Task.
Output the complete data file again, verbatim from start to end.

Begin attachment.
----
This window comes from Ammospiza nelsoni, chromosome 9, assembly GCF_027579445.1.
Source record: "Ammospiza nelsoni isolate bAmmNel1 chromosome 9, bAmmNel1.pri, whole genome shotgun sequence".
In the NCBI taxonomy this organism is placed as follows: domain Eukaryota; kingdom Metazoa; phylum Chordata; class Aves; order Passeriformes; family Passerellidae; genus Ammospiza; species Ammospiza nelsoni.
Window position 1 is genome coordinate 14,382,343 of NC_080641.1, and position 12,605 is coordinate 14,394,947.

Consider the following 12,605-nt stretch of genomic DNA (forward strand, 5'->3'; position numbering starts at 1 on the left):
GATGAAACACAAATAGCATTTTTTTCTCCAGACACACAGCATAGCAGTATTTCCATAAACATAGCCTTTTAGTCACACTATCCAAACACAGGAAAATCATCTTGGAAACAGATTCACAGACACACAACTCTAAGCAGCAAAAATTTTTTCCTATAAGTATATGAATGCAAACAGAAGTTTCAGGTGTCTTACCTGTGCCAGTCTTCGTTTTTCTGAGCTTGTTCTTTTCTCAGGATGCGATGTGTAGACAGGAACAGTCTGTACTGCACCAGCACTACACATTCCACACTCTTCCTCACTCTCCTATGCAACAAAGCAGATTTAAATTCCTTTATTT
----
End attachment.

This window comes from Ammospiza nelsoni, chromosome 9, assembly GCF_027579445.1.
Source record: "Ammospiza nelsoni isolate bAmmNel1 chromosome 9, bAmmNel1.pri, whole genome shotgun sequence".
In the NCBI taxonomy this organism is placed as follows: domain Eukaryota; kingdom Metazoa; phylum Chordata; class Aves; order Passeriformes; family Passerellidae; genus Ammospiza; species Ammospiza nelsoni.
Window position 1 is genome coordinate 14,382,343 of NC_080641.1, and position 12,605 is coordinate 14,394,947.

Consider the following 12,605-nt stretch of genomic DNA (forward strand, 5'->3'; position numbering starts at 1 on the left):
GATGAAACACAAATAGCATTTTTTTCTCCAGACACACAGCATAGCAGTATTTCCATAAACATAGCCTTTTAGTCACACTATCCAAACACAGGAAAATCATCTTGGAAACAGATTCACAGACACACAACTCTAAGCAGCAAAAATTTTTTCCTATAAGTATATGAATGCAAACAGAAGTTTCAGGTGTCTTACCTGTGCCAGTCTTCGTTTTTCTGAGCTTGTTCTTTTCTCAGGATGCGATGTGTAGACAGGAACAGTCTGTACTGCACCAGCACTACACATTCCACACTCTTCCTCACTCTCCTATGCAACAAAGCAGATTTAAATTCCTTTATTT